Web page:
We survived Mount Doom! #TandemTA Tour Aotearoa sails into third week

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The long straight road through the National Park, with Mount Doom in the background

Time again for Jutta to register her stoker’s perspective from Daisy’s back seat…

Yes, we survived Mount Doom and Mordor.

Our bottoms today, at the start of Week Three of our top-to-bottom tour of New Zealand/Aotearoa, anticipated doomsday, with a relentless climb from Turangi at 1200 feet on Lake Taupo up to 3000 feet through Tongariro National Park -Sauron’s domain in Peter Jackson’s filmed version of Lord of the Rings.

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UP into the native forest of New Zealand’s National Park, at the heart of the North Island.

Actually, we managed the relentless inclines slowly but surely over three hours with a few scenic view stops overlooking beautiful Lake Taupo.

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Daisy full steam ahead, with early morning Lake Taupo as a backdrop. Thanks to Peter Wallis, a young Englishman, for taking the photo for us – it’s his simple Chinese folding bike you can see in the picture leaning against the bench. He’s been touring Oz and NZ on this, with the minimum of hit and, at the moment to stop the spokes breaking any more, without even a back brake! Amazing, and well done – though take care…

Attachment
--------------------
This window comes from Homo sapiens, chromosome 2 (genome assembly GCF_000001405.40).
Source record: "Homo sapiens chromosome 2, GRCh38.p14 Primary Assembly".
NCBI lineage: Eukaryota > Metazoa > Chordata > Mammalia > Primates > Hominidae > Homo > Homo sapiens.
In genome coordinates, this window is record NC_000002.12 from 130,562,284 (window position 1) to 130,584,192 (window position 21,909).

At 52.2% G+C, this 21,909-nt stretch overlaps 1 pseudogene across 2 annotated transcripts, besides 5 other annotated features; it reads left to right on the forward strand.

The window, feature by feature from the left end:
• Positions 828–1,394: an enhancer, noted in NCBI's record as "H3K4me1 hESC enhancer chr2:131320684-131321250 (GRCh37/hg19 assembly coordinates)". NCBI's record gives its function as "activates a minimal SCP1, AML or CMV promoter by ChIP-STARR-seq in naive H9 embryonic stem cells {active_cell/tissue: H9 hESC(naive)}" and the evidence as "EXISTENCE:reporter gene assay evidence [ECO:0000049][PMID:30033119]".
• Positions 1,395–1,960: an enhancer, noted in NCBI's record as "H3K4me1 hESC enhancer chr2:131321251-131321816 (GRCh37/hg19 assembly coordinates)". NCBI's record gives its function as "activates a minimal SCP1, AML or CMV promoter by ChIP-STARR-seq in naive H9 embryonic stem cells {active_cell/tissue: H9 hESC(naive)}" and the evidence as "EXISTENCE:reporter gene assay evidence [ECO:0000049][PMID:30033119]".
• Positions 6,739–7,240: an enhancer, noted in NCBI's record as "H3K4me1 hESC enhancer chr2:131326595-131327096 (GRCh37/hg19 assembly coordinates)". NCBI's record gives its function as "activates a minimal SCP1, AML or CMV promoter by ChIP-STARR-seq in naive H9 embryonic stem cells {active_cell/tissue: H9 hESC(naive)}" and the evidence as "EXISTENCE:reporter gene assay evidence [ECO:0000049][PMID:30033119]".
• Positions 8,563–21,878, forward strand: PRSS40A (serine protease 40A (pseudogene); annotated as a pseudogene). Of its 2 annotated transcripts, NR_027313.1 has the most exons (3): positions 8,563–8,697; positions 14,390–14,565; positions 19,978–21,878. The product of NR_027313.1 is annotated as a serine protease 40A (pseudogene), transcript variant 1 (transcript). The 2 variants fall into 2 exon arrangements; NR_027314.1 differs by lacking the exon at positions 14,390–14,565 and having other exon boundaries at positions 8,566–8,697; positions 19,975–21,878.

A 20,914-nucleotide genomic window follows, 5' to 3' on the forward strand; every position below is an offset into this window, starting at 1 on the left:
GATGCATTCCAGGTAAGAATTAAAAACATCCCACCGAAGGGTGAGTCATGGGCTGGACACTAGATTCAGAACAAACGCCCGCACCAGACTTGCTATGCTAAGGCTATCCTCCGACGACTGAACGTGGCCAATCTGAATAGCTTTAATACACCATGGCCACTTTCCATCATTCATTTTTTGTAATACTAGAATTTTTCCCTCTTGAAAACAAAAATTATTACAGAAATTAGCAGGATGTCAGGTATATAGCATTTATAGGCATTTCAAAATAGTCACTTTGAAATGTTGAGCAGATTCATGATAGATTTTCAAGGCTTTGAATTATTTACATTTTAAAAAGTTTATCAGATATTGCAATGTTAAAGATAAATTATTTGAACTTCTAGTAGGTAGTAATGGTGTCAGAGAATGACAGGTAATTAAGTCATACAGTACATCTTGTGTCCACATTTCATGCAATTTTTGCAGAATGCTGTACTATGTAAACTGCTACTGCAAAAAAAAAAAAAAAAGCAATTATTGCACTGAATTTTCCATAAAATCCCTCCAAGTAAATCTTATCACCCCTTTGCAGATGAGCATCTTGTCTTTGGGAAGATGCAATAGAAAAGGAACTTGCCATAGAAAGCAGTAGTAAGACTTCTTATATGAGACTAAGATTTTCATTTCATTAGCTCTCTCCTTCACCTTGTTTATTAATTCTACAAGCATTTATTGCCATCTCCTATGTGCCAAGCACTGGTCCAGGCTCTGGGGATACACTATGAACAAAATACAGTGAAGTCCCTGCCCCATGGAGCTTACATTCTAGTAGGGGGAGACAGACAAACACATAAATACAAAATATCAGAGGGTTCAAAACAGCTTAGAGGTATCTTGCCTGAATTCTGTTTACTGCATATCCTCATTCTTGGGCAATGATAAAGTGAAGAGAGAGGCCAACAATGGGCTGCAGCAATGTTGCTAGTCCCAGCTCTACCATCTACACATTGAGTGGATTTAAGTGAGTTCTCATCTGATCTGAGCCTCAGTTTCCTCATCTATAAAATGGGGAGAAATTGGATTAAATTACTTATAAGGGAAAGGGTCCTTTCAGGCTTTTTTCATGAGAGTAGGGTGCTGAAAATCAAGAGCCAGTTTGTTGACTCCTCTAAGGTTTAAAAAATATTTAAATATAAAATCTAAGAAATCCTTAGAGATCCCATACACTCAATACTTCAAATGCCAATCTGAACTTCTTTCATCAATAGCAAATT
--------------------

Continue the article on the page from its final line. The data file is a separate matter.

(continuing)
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Look carefully, and you can see the steam rising from the left of the two summits.

We circled the three majestic volcanoes of New Zealand’s central plateau – Mts Ruapehu, Ngauruhoe, Tongariro – with constant view of volcanoes and volcanic steam. (Thankfully, peacefully contained and no rumblings.)

Yesterday, our pinnacle was 2000 ft. As we were inching our way up with Mark monitoring our progress on his gadget, we turned our tour into a year-by-year personal and political history lesson, e.g. 1915 my father’s birthday, 1956 Hungarian uprising, 1974 meeting each other in Moscow, etc.

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Clever prop for Daisy, allowing us to enjoy lunch today without her falling over.

We also reflect at times on the similarities between life and cycling, such as having to be in the moment, enjoying the perks, accepting whatever presents itself and dealing with whatever arises as and when.

So, that begs the question, what’s the difference between life and cycling?

After nearly 900 km I have it on authority:  when you’re cycling, it’s fabulous to be going downhill!

What’s really lovely about travelling in New Zealand is their partiality to mineral spas. Apart from municipal ones many holiday parks in this volcanic part of the country include mineral pools or baths, which we relish at the end of our cycling days.

Tomorrow will be another 90 km or so day towards, perhaps, Wanganui – despite what Mark wrote a couple of days ago, the town is written and pronounced like that, while the river and the region are called Whanganui pronounced Funganui. Even the Kiwis get confused.

Though, on reflection, we may cut the corner and head instead south-east towards the official Tour Aotearoa tracks – where, by the way, the organisers have now posted some fabulous video of the departure from Cape Reinga, where we set off two weeks ago, of the first batch of official TA riders.

No doubt they’ll catch us up in the twinkling of an eye.

Back to tomorrow, there is no need to consult a crystal ball as to what the day will bring. The beautifully hilly countryside around us tells me that it will be another day of up and up we go.

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Daisy in shadow profile – she has the last word, of course.

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